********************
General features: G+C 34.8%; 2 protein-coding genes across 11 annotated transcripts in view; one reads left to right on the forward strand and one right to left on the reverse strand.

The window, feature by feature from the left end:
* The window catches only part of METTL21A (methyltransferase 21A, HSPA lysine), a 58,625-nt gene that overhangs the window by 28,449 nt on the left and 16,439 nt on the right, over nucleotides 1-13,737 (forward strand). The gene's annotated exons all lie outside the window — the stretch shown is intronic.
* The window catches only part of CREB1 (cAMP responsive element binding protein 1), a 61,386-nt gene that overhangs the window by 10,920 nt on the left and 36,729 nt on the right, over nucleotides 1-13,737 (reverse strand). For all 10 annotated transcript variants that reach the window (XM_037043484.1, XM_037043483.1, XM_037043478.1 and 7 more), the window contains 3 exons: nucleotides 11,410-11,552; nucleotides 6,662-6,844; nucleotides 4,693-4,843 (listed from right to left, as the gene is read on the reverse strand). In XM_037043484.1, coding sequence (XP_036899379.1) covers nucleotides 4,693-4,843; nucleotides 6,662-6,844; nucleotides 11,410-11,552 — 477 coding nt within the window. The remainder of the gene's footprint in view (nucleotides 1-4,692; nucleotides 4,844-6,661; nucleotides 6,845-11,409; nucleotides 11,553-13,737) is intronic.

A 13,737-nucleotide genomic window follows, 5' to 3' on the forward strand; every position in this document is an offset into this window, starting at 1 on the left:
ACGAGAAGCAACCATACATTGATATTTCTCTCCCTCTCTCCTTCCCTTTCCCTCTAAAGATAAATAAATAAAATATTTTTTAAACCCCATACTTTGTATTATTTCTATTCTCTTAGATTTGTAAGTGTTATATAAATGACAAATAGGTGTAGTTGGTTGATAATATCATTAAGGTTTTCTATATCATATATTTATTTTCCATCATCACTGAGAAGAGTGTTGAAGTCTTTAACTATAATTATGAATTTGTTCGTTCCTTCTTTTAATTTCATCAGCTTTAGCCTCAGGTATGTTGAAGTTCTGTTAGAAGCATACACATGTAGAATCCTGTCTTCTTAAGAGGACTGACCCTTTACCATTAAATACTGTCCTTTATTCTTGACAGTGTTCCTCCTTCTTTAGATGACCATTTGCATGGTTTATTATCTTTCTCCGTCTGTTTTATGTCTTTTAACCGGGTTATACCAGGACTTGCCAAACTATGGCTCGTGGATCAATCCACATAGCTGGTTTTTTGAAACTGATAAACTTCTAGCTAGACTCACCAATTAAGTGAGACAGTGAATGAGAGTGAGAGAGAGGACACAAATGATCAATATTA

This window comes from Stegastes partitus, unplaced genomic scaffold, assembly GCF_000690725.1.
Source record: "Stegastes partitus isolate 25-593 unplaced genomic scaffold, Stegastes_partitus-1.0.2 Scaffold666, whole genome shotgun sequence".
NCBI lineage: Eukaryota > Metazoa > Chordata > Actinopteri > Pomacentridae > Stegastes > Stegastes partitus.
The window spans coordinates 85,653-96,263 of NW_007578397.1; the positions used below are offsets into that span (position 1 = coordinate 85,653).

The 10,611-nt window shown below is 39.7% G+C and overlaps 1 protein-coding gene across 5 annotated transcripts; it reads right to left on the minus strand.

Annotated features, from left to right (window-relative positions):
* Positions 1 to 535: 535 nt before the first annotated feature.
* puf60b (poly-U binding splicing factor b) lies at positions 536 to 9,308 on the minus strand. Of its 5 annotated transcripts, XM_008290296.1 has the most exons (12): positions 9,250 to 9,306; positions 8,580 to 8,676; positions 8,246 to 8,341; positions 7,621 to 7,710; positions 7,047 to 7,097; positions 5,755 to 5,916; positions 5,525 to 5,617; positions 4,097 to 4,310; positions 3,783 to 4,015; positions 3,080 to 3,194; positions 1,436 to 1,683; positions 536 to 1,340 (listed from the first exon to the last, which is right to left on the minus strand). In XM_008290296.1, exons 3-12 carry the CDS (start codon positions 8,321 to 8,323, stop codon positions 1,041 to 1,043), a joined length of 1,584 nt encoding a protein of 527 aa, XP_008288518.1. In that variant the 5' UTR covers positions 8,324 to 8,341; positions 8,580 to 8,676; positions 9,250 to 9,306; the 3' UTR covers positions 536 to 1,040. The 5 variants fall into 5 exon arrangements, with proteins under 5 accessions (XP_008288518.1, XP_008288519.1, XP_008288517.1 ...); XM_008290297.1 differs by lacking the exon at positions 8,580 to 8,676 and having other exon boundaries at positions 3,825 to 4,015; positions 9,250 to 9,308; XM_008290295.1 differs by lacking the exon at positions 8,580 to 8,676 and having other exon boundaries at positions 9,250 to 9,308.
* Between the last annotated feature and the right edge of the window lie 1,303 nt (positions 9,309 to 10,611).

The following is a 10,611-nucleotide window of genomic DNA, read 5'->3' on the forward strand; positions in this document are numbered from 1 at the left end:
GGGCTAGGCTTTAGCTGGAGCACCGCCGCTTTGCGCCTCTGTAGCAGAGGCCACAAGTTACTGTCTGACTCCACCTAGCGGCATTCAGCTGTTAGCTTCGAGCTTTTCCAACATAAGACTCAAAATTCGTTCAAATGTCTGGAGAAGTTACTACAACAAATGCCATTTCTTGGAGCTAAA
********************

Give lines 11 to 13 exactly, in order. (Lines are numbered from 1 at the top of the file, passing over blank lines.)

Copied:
The 10,611-nt window shown below is 39.7% G+C and overlaps 1 protein-coding gene across 5 annotated transcripts; it reads right to left on the minus strand.

Annotated features, from left to right (window-relative positions):
* Positions 1 to 535: 535 nt before the first annotated feature.